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Transforming our communities from within; let there be light

By John Magiro



Let there be light; and there was light (Genesis 1:3)



When your village is in a remote area, when your village is far, very far away from the national electric grid in your country, what happens?  Darkness happens!


“Immortal tears – a candle in the dark” by N von Kadath


All you get to know is surrounding darkness and there comes a time when somewhere in your heart, you acclimatize to the darkness and begin to accept and love your “dark lot in life”.


Then you watch your people as you grow, they settle for the age-old burning of wood, charcoal, kerosene lamps and the use of batteries to wade off their “dark lot in life” when darkness envelopes the land sunset after sunset.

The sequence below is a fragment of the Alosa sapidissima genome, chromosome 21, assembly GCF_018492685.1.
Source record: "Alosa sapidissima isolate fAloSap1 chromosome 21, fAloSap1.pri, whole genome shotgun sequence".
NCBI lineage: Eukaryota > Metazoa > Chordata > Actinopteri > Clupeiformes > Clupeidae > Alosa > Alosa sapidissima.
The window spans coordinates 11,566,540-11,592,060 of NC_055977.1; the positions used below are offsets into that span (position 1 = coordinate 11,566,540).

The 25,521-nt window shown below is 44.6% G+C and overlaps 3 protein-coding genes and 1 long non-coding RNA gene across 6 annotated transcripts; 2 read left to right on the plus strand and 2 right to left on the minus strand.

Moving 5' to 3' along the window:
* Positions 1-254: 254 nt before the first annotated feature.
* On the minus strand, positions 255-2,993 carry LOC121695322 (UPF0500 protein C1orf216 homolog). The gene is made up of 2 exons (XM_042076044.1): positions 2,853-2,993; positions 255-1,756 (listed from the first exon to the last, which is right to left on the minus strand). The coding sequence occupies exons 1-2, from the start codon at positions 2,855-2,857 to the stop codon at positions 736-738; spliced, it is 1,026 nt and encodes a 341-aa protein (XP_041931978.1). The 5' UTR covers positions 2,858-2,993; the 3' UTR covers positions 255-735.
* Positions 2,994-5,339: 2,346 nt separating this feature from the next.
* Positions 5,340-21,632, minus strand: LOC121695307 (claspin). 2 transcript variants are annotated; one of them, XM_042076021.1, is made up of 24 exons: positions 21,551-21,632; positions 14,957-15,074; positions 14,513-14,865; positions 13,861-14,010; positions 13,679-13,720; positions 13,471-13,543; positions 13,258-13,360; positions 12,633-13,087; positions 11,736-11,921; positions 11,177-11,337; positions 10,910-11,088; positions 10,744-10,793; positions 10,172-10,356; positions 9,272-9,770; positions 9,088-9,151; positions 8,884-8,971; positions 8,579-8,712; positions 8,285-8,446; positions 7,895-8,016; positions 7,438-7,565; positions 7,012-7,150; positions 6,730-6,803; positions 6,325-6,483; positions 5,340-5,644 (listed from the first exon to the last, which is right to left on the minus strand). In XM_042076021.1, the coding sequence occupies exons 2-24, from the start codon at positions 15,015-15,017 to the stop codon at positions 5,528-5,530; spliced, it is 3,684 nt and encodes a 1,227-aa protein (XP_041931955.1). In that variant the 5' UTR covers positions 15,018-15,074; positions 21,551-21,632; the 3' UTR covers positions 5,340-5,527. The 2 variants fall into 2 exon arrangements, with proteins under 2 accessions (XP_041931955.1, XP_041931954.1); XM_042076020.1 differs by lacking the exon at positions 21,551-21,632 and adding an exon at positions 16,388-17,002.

The people are happy. Life continues. After all, what you do not know does not kill you.  In the cities, electricity is present. It may be erratic but at least it is present. The Government of the day is struggling to make electricity constant in the cities…a project that drives most campaign promises on the African continent. Why would they bother with lighting up the remote villages when even the cities are yet to have stable supply?


So it is, that you grow up on the side of the divide where darkness is okay. A place, where water thunders down the hills and rocks, creating sights and sounds that are the beauty of nature.  These natural beauties are abundant in your village…. there are about 10 of such waterfalls.  Every day,  you look at the amazing force that is the waterfalls and you marvel at the energy in nature.


John Magiro beside one of the many waterfalls in Muranga, Kenya. Image courtesy of Diario de Navarra